Nike Air Force 1 has been among the most iconic designs for sneakers throughout history. The Nike Air Force 1 was an essential in many celebrities’ and athletes’ shoe collections. Additionally, it has seen several amazing collaborations in its long existence.
If you’re a long-time Nike Air Force 1 fan or are just beginning to get into the timeless silhouette There are plenty of joint releases every sneaker lover should consider. Below are five of our favorite models below.
1. Nike Air Force 1 University Gold Off-White
Nike Air Force Ones has been among of the most popular sneakers sold in the world. They come in various colors and are a great option for fans of sneaker styles.
Nike x Off White AF1 University Gold is a highly popular collaboration that was swiftly sold out following its announcement. It has an University Gold base with deconstructed Swooshes in silver and black stitching all over.
The colorway was created in collaboration in collaboration with Virgil Abloh that ties in with his forthcoming “Figures of Speech” exhibit at the ICA Boston. This shade combines elements of both brands in order to celebrate the grand opening of his “Figures of Speech” exhibition at the ICA Boston in 2021.
2. KAWS x Nike Air Force 1 XX
Artist from Brooklyn KAWS has no ties to Nike. In 2008, he teamed with the Swoosh as part of their 1World Project where 18 artists were given the task of creating their own version of Nike’s Air Force 1 shoe.
The KAWS x Nike Air Force 1 ‘XX came out in smooth black nubuck featuring neon yellow accents. It is one of the best-known AF1 collaborations. Featuring the famous KAWS “XX” graphic on the side of the shoe and tongue tag. These are highly sought-after today by collectors due to their potential for resale.
Sacai launched three Nike Blazer lows in different designs this year. Sacai collaborated with CLOT and UNDERCOVER to develop new variations for the LDWaffle. Jean Paul Gaultier has been selected to design a high-top Vaporwaffle. Now they’ve been working with KAWS on an eclectic Blazer Low, in sultry red and blue.
3. Travis Scott x Nike Air Force 1 “Cactus Jack”
Travis Scott’s interpretation of the Air Force1 design, “Cactus Jack”, is a deliberately rough and tumble version of. The design is reminiscent of the Nike Bespoke Design Lab formerly located in the center of Manhattan for its sewn-together, DIY-inspired ethos.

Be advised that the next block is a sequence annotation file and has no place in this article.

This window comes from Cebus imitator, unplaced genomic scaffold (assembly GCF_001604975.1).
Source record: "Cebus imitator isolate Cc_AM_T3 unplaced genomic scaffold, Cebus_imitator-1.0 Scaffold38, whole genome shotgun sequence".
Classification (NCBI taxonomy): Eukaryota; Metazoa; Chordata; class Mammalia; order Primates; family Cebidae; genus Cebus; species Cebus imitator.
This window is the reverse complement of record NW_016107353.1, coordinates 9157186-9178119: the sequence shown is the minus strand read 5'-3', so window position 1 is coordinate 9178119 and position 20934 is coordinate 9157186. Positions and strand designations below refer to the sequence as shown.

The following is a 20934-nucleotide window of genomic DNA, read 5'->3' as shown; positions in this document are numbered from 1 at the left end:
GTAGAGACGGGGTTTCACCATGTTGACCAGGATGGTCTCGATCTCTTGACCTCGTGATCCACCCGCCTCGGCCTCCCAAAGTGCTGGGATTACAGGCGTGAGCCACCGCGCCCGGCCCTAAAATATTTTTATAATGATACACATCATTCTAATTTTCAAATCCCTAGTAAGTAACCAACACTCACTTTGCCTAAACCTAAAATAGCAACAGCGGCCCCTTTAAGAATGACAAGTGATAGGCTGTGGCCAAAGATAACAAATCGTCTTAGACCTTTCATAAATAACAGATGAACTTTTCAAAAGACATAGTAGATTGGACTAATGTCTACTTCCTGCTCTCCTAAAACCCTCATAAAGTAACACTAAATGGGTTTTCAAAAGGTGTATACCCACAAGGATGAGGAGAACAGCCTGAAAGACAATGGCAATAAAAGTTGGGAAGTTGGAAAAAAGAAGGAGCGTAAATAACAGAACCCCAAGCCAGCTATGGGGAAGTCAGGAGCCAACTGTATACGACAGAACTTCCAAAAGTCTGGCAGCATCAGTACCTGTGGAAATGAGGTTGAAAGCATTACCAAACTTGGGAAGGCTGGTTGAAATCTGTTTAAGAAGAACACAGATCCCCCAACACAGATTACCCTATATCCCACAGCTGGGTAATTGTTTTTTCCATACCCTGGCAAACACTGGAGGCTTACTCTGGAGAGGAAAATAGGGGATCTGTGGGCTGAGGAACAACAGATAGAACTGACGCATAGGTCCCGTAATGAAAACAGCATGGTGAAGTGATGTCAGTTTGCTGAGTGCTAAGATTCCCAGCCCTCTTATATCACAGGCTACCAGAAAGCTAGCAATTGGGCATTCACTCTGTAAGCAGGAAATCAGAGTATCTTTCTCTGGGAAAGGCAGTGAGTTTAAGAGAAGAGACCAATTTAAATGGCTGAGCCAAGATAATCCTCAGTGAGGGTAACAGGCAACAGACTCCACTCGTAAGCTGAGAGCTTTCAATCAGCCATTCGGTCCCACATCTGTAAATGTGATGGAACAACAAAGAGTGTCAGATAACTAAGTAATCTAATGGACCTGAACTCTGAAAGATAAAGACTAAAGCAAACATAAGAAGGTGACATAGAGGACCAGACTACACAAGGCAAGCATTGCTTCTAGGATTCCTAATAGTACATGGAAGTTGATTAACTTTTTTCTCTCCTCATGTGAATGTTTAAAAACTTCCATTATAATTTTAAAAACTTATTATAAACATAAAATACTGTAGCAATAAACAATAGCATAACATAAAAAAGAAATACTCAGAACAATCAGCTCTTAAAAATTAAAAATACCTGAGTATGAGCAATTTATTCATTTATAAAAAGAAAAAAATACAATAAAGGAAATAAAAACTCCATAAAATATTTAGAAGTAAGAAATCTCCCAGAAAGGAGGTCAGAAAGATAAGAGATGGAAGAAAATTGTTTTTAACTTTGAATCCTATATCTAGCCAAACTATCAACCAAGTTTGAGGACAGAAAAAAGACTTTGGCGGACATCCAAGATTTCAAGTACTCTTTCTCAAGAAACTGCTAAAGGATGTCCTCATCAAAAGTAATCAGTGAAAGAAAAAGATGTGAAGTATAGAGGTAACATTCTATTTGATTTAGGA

This version with a low-top of the AF1 features an array of canvas patchwork that includes shades of brown, lilac, dark navy blue and black across the upper. The shoes also feature black and brown canvas Swooshes across the two sides.
This shoe is built on an AF1 gum rubber sole. classic AF1 midsole. It has a removable lace shroud that can be swapped in for a clean style.
4. Cactus Plant Flea Market x Nike Air Force 1 “White Light Bone”
Nike Air Force 1 in classic white is an icon of culture and sneaker style. This collaboration release from Cactus Plant Flea Market takes the iconic design to an entirely new level.
This pair is made from white leather and has the words “SUNSHINE” that is embossed across its uppers. It also comes with the 3M Tonal Swoosh colorful thermal insoles and more.
If you’re in search of the perfect white pair of sneakers, look no further than this CPFM Nike Air Force 1. Nike Air Force 1. They are a perfect blend of fashion and comfort making them a necessity for every sneaker collection!
5. Virgil Abloh x Nike Air Force 1,
For the first time ever, Louis Vuitton is dropping a collection featuring Virgil Abloh-designed Nike Air Force 1 sneakers. The drop will include nine different designs, including a pair in the house’s iconic Damier pattern and a pair made of silver metallized canvas.
Three monochrome releases of the LVAF1 showcase Abloh’s passion for vibrant colors. One of them features a toned white monogram embossed calf leather with contrasting Monogram-embossed suede in either red, green or blue.
Abloh has had a profound impact on the fashion and streetwear markets. His Off-White brand brought two worlds closer by showing that they can exist as one He was also an early designer who was able to bridge the gap between luxury sportswear and fashion.